Our US contribution margin structure is set mostly top down. For any given future period, we estimate revenue, and decide what we want to spend, and how much margin we want in that period. Competitive pressures in bidding for content would lead us to have slightly less content than we would otherwise, rather than overspending. The same is true for our marketing budget. The output variable is membership growth that those spending choices influence.
This is what Netflix tells their investors in the long-term view (the wording has slightly changed just a few weeks ago but this is how it read for a long time until then).
With this, you know they are using the contribution margin metric in one of the most important business decisions: investing in content.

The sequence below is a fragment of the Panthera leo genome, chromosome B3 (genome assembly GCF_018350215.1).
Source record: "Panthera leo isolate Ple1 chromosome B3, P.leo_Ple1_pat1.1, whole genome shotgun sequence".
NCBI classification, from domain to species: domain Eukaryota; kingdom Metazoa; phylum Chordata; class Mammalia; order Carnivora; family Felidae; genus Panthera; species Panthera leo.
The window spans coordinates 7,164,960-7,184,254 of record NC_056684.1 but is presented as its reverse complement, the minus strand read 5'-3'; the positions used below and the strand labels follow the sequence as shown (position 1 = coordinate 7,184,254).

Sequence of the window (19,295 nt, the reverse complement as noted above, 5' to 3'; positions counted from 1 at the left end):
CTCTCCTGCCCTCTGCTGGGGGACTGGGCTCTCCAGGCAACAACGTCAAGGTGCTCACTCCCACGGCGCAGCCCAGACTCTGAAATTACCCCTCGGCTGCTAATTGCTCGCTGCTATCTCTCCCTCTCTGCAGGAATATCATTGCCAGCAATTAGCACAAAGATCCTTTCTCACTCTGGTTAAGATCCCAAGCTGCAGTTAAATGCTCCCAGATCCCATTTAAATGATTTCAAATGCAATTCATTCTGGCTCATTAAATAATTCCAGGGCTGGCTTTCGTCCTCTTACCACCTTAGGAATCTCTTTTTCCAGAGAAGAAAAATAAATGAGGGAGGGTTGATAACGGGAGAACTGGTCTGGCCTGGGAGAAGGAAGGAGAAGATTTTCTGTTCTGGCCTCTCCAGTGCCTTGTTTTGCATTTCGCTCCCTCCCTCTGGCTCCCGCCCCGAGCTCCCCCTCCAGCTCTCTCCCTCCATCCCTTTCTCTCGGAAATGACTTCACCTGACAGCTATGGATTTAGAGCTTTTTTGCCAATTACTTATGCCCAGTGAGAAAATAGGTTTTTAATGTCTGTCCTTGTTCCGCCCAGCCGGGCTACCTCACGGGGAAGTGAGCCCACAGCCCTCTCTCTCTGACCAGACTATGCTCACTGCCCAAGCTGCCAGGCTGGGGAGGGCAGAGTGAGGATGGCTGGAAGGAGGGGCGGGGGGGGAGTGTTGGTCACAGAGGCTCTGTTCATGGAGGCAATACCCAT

That is why we are covering the topic of contribution margins: it is one of the most important metrics and decision making tools for many companies like Netflix (I have an example from Lyft’s recent IPO filing at the end).
It is also a crucial tool in the break-even analysis (i.e. finding out when you start making money).
Find out more about one of the most crucial business metrics for many companies.